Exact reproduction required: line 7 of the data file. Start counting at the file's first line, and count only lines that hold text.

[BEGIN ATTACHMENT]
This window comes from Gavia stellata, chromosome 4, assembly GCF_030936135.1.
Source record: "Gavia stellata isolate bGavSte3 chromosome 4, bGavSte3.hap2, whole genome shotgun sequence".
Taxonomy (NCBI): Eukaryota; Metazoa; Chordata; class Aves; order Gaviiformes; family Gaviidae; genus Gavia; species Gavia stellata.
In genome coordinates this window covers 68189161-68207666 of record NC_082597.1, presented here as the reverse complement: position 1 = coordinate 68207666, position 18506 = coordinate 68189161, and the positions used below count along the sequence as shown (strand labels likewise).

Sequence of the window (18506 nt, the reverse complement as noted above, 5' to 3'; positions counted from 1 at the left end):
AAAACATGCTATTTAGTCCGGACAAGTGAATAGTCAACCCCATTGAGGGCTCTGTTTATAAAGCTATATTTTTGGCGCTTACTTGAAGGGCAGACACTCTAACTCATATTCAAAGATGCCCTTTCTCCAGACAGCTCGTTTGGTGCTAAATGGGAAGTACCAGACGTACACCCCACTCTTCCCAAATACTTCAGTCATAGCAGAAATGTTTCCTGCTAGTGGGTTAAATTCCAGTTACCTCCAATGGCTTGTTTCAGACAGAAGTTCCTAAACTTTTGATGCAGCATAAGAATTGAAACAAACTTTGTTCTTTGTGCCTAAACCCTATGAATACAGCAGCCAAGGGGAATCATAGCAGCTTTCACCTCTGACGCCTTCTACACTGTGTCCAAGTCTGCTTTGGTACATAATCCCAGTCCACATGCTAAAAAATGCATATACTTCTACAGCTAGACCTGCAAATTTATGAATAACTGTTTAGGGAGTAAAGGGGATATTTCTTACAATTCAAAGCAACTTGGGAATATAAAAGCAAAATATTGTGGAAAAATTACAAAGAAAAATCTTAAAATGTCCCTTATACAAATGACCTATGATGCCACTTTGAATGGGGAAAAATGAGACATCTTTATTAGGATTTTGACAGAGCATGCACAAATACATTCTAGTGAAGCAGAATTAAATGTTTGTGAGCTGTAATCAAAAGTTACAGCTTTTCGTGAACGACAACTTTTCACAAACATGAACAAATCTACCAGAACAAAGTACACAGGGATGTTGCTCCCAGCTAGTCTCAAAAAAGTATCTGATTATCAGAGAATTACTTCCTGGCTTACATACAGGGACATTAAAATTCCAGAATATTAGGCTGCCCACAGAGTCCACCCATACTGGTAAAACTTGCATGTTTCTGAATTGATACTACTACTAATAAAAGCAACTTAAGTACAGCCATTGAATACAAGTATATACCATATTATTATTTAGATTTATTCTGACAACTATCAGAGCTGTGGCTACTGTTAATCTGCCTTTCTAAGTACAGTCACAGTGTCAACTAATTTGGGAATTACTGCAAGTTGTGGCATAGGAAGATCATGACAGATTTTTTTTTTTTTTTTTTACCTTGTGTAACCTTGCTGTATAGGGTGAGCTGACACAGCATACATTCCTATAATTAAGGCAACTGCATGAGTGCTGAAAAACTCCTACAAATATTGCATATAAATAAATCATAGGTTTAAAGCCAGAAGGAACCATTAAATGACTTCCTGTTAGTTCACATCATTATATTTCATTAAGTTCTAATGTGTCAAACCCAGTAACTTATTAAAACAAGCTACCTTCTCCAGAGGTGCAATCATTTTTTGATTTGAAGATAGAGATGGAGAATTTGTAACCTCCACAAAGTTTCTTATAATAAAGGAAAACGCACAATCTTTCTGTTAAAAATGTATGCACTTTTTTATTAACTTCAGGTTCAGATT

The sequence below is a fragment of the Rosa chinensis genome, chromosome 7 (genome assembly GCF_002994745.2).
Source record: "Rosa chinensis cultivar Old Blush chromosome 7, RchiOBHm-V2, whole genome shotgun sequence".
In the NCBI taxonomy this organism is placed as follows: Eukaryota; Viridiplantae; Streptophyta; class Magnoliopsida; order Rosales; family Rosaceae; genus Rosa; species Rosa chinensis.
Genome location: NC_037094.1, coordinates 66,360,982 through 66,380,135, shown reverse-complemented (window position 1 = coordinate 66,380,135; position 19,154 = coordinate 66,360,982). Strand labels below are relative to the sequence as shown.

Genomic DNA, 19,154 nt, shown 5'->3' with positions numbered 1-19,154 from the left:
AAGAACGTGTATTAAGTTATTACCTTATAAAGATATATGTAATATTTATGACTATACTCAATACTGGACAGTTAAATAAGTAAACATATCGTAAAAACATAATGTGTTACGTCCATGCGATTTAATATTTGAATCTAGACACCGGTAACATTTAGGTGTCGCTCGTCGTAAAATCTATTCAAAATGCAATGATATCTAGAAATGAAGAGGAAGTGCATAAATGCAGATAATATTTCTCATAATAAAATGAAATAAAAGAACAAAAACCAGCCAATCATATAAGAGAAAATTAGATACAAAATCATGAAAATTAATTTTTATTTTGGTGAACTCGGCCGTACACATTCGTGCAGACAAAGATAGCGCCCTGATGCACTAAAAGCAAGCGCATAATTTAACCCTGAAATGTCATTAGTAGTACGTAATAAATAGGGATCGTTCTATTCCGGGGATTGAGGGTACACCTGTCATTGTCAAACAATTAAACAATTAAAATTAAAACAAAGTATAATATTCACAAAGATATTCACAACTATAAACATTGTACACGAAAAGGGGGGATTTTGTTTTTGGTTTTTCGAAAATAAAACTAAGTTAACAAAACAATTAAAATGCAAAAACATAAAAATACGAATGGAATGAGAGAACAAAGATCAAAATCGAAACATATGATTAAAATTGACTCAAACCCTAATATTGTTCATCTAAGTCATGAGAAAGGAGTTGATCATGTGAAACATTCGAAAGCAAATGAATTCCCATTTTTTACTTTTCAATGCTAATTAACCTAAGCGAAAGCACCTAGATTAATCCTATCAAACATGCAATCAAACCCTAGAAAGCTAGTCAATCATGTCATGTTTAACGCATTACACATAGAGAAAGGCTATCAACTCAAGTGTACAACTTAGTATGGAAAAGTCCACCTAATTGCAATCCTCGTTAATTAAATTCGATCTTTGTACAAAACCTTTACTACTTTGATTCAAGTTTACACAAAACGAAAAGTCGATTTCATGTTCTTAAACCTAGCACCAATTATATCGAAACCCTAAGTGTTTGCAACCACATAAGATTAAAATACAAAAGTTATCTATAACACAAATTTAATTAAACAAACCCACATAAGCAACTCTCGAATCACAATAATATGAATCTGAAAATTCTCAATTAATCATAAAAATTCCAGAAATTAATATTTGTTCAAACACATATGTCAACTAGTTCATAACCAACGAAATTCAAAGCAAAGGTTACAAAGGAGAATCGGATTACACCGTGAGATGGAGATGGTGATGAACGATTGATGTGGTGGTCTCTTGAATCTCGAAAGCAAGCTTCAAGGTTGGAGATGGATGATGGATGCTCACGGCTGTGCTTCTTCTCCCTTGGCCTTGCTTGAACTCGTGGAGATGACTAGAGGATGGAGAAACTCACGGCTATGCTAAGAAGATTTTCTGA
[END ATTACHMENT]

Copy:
The sequence below is a fragment of the Rosa chinensis genome, chromosome 7 (genome assembly GCF_002994745.2).